Once the person's fingerprint features are accepted, he or she is authorized to open the safe 10. If the authorized person swipes the biometric identifier a signal can be provided and the locking mechanism 50 converted to its open condition by the microprocessor. If a nonauthorized person swipes the biometric identifier, a “no access” signal can be provided and the locking mechanism can remain in its closed condition.

If the safe 10 is registered with the manufacturer or other monitoring entity, an alert (e.g., email or text) will be sent to the customer if and when a new authorized person is added.

The safe 10 can include additional and/or alternative alerts, to indicate tampering, no power, heartbeats etc. Courtesy reminders, regarding safe-opening times, can be provided, which may have special applicability when the safe 10 is used to store pharmaceutical products which should be administered during certain time frames.

One may now appreciate that a handgun safe 10 is provided with is especially suited for use in a home setting and/or can effectively monitored at a remote supervisory site. Although the safe 10, the housing 20, the cabinet 30, the door 40, the locking mechanism 50, the biometric identifier 60, the microprocessor 70, the activity monitor 80, the music system 90, and/or the power supply 100 have been shown and described with respect to a certain embodiment or embodiments, equivalent alterations and modifications will occur to others skilled in the art upon review of this specification and the annexed drawings. For example, the safe 10 can be used to store sensitive items other than guns, such as pharmaceutical products.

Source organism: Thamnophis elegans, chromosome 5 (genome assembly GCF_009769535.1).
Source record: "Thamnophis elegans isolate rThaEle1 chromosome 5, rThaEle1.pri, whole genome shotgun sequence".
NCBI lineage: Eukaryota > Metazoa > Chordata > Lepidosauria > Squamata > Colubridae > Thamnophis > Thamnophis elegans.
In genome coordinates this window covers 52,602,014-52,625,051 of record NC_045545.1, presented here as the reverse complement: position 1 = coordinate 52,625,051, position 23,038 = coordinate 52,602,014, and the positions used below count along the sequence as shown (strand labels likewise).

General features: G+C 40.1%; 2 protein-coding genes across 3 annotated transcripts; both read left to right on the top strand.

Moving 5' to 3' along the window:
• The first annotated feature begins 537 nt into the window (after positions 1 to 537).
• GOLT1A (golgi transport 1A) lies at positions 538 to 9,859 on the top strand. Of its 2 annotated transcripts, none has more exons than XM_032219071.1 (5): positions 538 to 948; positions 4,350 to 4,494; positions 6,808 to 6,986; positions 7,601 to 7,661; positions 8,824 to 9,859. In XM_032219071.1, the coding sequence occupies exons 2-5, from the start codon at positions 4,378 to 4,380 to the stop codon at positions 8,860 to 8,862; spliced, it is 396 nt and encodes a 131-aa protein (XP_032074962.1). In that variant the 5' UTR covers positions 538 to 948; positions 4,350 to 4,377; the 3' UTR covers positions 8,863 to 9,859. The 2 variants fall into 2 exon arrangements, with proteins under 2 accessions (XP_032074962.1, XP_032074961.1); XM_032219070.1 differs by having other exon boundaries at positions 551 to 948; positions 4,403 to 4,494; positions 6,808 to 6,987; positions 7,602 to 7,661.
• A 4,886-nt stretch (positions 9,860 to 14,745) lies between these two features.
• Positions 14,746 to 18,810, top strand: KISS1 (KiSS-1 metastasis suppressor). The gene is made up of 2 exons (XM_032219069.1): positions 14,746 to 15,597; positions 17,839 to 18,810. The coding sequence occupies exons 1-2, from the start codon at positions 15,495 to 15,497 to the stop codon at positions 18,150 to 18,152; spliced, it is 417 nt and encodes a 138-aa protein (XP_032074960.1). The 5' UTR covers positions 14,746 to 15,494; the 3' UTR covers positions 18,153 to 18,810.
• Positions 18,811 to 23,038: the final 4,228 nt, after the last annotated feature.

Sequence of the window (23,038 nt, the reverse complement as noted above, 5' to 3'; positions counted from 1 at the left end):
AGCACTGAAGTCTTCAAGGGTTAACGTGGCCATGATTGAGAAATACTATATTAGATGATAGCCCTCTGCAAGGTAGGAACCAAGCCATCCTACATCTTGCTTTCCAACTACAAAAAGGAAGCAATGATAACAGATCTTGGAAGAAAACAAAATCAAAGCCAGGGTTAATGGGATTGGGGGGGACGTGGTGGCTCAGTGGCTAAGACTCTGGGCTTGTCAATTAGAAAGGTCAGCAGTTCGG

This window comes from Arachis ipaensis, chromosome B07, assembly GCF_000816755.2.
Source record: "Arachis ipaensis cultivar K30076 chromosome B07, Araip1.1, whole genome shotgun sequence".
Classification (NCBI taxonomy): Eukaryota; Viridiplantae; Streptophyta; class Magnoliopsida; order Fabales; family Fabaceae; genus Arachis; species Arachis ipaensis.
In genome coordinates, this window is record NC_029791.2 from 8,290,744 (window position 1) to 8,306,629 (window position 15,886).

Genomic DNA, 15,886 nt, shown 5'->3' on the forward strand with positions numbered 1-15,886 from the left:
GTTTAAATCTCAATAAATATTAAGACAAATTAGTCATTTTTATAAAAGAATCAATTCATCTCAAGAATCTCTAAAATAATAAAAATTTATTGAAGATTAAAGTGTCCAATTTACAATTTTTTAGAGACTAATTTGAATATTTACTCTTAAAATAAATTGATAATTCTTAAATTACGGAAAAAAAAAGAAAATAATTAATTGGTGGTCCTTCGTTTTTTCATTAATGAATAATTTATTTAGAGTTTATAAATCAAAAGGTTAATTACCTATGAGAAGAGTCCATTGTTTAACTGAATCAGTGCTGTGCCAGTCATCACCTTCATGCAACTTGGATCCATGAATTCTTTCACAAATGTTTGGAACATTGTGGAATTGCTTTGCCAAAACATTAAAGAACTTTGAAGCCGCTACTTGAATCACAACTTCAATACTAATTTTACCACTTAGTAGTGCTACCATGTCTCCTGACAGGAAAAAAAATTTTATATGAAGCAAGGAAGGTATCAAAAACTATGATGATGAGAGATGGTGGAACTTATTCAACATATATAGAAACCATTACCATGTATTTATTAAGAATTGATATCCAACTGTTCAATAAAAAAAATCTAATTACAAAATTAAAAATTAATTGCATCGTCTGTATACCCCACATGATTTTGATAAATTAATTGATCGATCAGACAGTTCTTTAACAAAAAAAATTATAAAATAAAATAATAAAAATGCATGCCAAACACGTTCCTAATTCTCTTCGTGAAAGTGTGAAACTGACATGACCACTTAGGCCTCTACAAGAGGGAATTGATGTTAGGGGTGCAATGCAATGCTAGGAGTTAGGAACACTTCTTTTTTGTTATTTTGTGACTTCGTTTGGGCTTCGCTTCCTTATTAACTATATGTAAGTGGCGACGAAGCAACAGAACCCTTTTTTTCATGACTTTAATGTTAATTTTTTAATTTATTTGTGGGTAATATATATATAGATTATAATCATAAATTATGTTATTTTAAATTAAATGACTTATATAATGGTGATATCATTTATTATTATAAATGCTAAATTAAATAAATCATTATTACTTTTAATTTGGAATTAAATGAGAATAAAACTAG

REFERENCE NUMBERS

    • 10=gun safe
    • 20=housing
    • 21=gun-storage chamber
    • 22=housing front wall
    • 23=housing rear wall
    • 24=housing side walls
    • 25=housing top wall
    • 26=housing bottom wall
    • 27=cabinet-door hinge
    • 30=cabinet
    • 32=cabinet front wall
    • 33=cabinet rear wall
    • 34=cabinet side walls
    • 35=cabinet top wall
    • 36=cabinet bottom wall
    • 37=window
    • 40=door
    • 42=door front wall
    • 43=door rear wall
    • 44=door side edges
    • 45=door top edge
    • 46=door bottom edge
    • 47=window inset
    • 50=locking mechanism
    • 51=locking units
    • 52=deadbolts
    • 53=cylindrical receipts
    • 60=biometric identifier
    • 61=sensor
    • 62=lid
    • 63=interpreter
    • 70=microprocessor controller
    • 71=keypad
    • 80=monitoring system
    • 81=reader
    • 82=wireless module
    • 90=music system
    • 91=docking station
    • 92=speakers
    • 93=dials
    • 94=speaker compartments